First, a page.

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- Unreported Judgment
RPG v Public Safety Business Agency QCAT 331
RPG v Public Safety Business Agency  QCAT 331
Public Safety Business Agency
On the papers
13 September 2016
IT IS THE DECISION OF THE TRIBUNAL THAT:
COURTS AND JUDGES – CONTEMPT – PROCEDURE AND EVIDENCE – JURISDICTION AND GENERALLY – where the applicant applied for a blue card but was initially issued with a negative notice by the respondent – where the tribunal set aside the decision and ordered the respondent to issue a positive notice to the applicant – whether the tribunal had jurisdiction to order a positive notice to issue – where the tribunal only needed to determine whether there was an exceptional case – whether the respondent has acted in contempt of the order by not yet issuing a positive notice
Criminal Code 1899 (Qld) s 200
Queensland Civil and Administrative Tribunal Act 2009 (Qld) ss 19, 20, 24, 28, 126, 127, 128, 132, 133, 213, 218, 219
Working with Children (Risk Management and Screening) Act 2000 (Qld) ss ss 219, 220, 221, 222, 223, 225
Australasian Meat Industry Employees Union v Mudginberri Station Pty Ltd (1986) 161 CLR 98
Camm v ASI Development Company Pty Ltd  QCA 317
Consolidated Press Ltd v McRae (1955) 93 CLR 325
RPG v Chief Executive Officer, Public Safety Business Agency  QCAT 485
Shepherd v The Queen (1990) 170 CLR 573
APPEARANCES and REPRESENTATION (if any):
This matter was heard and determined on the papers pursuant to s 32 of the Queensland Civil and Administrative Tribunal Act 2009 (Qld) (“QCAT Act”).
REASONS FOR DECISION
- The sole issue for consideration in this proceeding is whether the government agency responsible for issuing so-called blue cards needed for engaging in paid or volunteer child-related employment (regulated employment) is deliberately defying a review tribunal order to issue one to the applicant.
- The applicant is a former army officer who has been volunteering with a cadet group unit in Monto since 2006. He and his wife were also foster parents. He needs a blue card for both purposes.
- In 2014 the agency found an ‘exceptional case’ against him (the reviewable decision) and issued a negative notice.
- A review tribunal set aside the agency’s decision and ordered the agency to issue the applicant with a blue card. However, it is the agency’s view that the review tribunal’s order is ultra vires. The agency does not dispute that the tribunal had jurisdiction to review whether or not an exceptional case existed, by weighing relevant risks against protective factors for displacing the statutory presumption that a positive notice and blue card should be issued to the applicant based on police information; but argues that it does not have any statutory power to direct the agency to issue a positive notice, even if it sets aside the reviewable decision.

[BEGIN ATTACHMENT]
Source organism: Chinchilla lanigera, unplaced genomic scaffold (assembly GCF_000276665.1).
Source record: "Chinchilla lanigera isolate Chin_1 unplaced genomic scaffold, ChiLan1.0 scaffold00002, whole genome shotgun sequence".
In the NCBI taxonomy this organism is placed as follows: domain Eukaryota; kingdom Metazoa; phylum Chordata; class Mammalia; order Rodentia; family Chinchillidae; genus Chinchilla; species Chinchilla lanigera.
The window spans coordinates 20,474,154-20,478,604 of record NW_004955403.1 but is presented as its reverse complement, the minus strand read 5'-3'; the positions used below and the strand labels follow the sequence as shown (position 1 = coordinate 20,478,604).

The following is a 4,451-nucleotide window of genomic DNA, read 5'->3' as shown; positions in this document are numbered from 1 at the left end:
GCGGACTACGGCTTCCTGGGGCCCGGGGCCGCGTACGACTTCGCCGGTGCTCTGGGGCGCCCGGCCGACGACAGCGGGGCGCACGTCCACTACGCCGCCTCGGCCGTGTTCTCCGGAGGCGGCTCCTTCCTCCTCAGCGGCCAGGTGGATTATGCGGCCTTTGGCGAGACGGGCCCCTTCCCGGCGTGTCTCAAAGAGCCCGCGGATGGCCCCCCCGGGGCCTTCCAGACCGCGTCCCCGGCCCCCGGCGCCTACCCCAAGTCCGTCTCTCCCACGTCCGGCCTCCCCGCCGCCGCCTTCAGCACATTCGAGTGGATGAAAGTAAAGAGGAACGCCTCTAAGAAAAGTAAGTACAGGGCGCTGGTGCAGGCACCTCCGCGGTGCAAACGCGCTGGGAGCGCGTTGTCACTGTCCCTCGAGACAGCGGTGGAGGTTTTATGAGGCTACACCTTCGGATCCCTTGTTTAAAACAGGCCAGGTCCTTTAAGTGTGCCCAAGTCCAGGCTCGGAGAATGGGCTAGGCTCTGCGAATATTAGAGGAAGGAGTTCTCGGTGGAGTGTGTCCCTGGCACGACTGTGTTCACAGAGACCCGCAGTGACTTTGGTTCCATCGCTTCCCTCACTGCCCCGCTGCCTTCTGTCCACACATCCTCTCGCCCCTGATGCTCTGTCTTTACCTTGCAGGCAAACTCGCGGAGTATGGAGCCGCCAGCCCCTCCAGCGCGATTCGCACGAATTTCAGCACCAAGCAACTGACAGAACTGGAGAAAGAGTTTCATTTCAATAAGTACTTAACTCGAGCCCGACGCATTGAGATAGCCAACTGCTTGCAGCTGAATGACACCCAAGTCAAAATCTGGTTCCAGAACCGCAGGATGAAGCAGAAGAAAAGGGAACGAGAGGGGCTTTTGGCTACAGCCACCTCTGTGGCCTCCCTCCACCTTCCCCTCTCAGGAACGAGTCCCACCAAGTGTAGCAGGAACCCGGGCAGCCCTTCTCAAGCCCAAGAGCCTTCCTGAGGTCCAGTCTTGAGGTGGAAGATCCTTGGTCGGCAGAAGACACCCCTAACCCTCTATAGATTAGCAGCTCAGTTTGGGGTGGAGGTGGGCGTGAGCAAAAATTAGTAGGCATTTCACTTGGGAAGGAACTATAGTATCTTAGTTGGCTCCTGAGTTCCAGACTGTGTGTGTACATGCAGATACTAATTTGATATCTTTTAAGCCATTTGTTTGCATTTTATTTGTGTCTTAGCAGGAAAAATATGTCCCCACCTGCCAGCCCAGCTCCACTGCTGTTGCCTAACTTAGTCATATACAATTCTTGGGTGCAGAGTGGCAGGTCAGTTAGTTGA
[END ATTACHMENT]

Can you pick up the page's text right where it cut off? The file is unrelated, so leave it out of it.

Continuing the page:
- Rather, the agency says, once the tribunal has decided an exceptional case exists, all it can validly do is substitute its review findings for the reviewable decision and leave it up to the chief executive to otherwise implement the decision according to law. On this basis, it has told the applicant that, despite the terms of the order, he has to lodge an updated application for its consideration in line with its policy guidelines.
- This is said to be the most appropriate, complete and expeditious method of obtaining all the necessary information to proceed to issue a positive notice in conformity with the Working with Children (Risk Management and Screening) Act 2000 (Qld) (Working with Children Act) which, as the agency correctly points out, does not allow for a person to be issued with a positive notice and a blue card unless he or she is engaged or proposing to be engaged in regulated child-related employment or business activities.
- The applicant’s intention to continue volunteering with a cadet group in itself is insufficient. The Working with Children Act requires that the proposed employer confirm its intention to engage the person in regulated employment if a blue card is held.
- The applicant steadfastly refuses to reapply for a blue card and asserts that in requiring him to do so the agency is in contempt of the tribunal decision. He says none of the sections in the Working with Children Act “give voice to a requirement for a further application to be made” and argues the ‘exceptional case’ decision is inseparably enmeshed with the issuing of a positive notice; such that there is no basis to conclude the tribunal exceeded its jurisdiction.
- Even though the review decision is enforceable by the Supreme Court in proceedings taken under s 132 QCAT Act, the applicant has opted to have the agency dealt with for contempt.
- The agency invited me to treat the contested application as a request as a renewal application under s 133 QCAT Act which allows for a review order that cannot be complied with, or there are problems in interpreting, implementing or enforcing it, and replace it with another one that could have been made in the first place; but I doubt if that was what the applicant intended.
- In any case, for the reasons given, I think the better course is to consider the contempt application on its merits.
Proof of contempt
- The QCAT Act “allows” a judicial member of the tribunal to deal with a contempt matter and, for that purpose, provides the member with all the protection, powers, jurisdiction and authority of the Supreme Court.